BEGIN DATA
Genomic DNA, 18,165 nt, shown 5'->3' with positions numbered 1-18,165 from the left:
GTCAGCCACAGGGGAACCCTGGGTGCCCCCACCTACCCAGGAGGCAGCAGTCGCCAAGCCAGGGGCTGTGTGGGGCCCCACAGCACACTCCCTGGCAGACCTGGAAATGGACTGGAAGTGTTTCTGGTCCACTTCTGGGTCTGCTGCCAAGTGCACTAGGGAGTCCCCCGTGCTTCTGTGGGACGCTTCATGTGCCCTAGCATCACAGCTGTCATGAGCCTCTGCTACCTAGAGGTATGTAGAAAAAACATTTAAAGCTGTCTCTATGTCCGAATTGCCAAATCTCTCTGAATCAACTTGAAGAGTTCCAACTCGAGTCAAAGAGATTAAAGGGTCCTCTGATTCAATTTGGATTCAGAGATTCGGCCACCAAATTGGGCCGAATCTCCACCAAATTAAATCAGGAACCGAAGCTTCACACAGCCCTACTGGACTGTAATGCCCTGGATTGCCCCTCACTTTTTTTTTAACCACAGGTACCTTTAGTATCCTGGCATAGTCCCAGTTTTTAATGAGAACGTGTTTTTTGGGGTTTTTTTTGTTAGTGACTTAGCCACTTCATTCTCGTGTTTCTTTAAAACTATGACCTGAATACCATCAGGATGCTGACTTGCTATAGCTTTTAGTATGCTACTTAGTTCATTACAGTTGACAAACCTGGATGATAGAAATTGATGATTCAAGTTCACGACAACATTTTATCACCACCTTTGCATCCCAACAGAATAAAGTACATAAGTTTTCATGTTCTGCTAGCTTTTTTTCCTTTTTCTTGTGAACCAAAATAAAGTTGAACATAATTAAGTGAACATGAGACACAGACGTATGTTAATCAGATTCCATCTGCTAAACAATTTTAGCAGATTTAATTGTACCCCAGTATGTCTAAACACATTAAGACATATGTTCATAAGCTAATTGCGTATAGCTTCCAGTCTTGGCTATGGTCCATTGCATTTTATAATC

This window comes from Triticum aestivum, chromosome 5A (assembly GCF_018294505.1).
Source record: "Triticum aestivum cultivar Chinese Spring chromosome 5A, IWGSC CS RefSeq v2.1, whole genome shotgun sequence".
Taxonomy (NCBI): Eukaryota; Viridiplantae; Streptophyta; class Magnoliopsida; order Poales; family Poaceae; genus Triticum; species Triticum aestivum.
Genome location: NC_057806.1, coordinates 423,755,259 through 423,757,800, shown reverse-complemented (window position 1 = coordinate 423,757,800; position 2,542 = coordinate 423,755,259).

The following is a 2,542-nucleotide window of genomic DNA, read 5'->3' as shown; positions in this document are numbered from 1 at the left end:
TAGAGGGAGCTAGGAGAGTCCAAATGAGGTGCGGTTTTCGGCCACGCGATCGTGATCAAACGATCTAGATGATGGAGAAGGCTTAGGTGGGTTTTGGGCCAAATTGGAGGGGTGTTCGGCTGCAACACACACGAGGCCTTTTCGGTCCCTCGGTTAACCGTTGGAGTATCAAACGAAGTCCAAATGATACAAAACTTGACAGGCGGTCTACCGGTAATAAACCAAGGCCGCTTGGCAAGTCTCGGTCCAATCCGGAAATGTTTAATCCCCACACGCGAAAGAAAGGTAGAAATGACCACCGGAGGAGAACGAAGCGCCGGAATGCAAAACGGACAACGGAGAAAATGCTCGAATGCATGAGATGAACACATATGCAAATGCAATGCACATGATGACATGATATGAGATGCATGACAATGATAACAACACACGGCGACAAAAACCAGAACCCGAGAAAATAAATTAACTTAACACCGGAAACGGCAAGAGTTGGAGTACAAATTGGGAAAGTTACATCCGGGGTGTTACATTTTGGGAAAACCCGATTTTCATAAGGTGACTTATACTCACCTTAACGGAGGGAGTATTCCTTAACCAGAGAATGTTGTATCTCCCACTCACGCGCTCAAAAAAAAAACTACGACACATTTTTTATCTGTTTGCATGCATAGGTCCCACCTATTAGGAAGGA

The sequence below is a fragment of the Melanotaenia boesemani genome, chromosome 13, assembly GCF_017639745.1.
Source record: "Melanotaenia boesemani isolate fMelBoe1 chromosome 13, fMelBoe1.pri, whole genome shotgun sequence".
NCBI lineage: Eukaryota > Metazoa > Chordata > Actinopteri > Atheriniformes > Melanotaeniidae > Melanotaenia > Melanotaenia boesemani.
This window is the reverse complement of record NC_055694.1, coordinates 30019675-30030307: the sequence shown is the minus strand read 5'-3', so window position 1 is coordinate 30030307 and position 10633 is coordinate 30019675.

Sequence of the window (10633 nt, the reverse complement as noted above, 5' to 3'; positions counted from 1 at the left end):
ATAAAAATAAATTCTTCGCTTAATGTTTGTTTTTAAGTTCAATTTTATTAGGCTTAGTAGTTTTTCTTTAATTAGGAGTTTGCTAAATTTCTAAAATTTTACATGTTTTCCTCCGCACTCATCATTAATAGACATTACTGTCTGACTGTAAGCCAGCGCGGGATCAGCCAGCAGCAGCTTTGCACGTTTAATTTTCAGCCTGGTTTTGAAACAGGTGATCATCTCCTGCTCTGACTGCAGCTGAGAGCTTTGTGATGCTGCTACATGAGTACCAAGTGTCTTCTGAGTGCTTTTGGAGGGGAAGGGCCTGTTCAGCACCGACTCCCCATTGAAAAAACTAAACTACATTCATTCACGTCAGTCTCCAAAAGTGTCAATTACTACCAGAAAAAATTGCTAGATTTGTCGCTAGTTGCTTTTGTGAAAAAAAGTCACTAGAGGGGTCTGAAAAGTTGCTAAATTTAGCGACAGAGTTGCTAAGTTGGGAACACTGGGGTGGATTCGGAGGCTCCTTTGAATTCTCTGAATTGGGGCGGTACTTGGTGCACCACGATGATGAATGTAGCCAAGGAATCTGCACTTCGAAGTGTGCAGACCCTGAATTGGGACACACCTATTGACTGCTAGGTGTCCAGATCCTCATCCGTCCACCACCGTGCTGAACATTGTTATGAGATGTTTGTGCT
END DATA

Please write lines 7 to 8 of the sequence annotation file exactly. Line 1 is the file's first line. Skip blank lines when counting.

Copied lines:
The following is a 2,542-nucleotide window of genomic DNA, read 5'->3' as shown; positions in this document are numbered from 1 at the left end:
TAGAGGGAGCTAGGAGAGTCCAAATGAGGTGCGGTTTTCGGCCACGCGATCGTGATCAAACGATCTAGATGATGGAGAAGGCTTAGGTGGGTTTTGGGCCAAATTGGAGGGGTGTTCGGCTGCAACACACACGAGGCCTTTTCGGTCCCTCGGTTAACCGTTGGAGTATCAAACGAAGTCCAAATGATACAAAACTTGACAGGCGGTCTACCGGTAATAAACCAAGGCCGCTTGGCAAGTCTCGGTCCAATCCGGAAATGTTTAATCCCCACACGCGAAAGAAAGGTAGAAATGACCACCGGAGGAGAACGAAGCGCCGGAATGCAAAACGGACAACGGAGAAAATGCTCGAATGCATGAGATGAACACATATGCAAATGCAATGCACATGATGACATGATATGAGATGCATGACAATGATAACAACACACGGCGACAAAAACCAGAACCCGAGAAAATAAATTAACTTAACACCGGAAACGGCAAGAGTTGGAGTACAAATTGGGAAAGTTACATCCGGGGTGTTACATTTTGGGAAAACCCGATTTTCATAAGGTGACTTATACTCACCTTAACGGAGGGAGTATTCCTTAACCAGAGAATGTTGTATCTCCCACTCACGCGCTCAAAAAAAAAACTACGACACATTTTTTATCTGTTTGCATGCATAGGTCCCACCTATTAGGAAGGA